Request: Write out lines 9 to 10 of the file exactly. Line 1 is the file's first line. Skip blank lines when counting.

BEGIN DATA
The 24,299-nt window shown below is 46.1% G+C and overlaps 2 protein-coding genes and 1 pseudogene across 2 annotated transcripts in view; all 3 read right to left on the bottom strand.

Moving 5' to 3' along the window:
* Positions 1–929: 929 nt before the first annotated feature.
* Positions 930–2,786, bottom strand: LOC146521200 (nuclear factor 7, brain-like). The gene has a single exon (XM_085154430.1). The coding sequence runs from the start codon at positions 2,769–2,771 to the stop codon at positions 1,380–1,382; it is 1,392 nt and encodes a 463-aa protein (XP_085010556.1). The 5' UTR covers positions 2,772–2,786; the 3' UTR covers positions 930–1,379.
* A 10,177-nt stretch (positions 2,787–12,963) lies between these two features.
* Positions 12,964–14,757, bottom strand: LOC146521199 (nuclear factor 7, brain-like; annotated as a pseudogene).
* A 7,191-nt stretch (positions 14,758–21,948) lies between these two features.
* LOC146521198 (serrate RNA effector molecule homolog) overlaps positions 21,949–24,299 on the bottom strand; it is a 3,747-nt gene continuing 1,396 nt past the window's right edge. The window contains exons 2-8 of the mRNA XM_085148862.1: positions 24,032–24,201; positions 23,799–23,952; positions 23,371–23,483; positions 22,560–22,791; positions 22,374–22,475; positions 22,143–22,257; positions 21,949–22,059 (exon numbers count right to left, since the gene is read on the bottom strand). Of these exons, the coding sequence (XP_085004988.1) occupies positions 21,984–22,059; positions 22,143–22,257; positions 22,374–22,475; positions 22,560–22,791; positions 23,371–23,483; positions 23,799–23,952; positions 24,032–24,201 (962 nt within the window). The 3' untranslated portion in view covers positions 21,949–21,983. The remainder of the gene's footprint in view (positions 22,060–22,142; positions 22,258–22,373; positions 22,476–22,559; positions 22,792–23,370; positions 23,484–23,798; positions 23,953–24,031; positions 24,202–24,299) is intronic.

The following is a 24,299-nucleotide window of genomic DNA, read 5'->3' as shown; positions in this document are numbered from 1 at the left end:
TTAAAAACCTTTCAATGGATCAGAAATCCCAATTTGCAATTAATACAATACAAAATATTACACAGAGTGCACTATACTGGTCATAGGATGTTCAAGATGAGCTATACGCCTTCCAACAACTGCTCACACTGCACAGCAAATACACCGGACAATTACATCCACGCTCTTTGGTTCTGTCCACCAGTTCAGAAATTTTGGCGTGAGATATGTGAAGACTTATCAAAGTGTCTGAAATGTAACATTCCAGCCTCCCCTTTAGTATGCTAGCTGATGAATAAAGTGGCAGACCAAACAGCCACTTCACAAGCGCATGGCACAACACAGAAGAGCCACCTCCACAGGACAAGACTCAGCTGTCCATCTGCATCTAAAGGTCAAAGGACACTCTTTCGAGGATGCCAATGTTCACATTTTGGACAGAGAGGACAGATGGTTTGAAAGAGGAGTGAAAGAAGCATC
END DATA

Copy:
The following is a 24,299-nucleotide window of genomic DNA, read 5'->3' as shown; positions in this document are numbered from 1 at the left end:
TTAAAAACCTTTCAATGGATCAGAAATCCCAATTTGCAATTAATACAATACAAAATATTACACAGAGTGCACTATACTGGTCATAGGATGTTCAAGATGAGCTATACGCCTTCCAACAACTGCTCACACTGCACAGCAAATACACCGGACAATTACATCCACGCTCTTTGGTTCTGTCCACCAGTTCAGAAATTTTGGCGTGAGATATGTGAAGACTTATCAAAGTGTCTGAAATGTAACATTCCAGCCTCCCCTTTAGTATGCTAGCTGATGAATAAAGTGGCAGACCAAACAGCCACTTCACAAGCGCATGGCACAACACAGAAGAGCCACCTCCACAGGACAAGACTCAGCTGTCCATCTGCATCTAAAGGTCAAAGGACACTCTTTCGAGGATGCCAATGTTCACATTTTGGACAGAGAGGACAGATGGTTTGAAAGAGGAGTGAAAGAAGCATC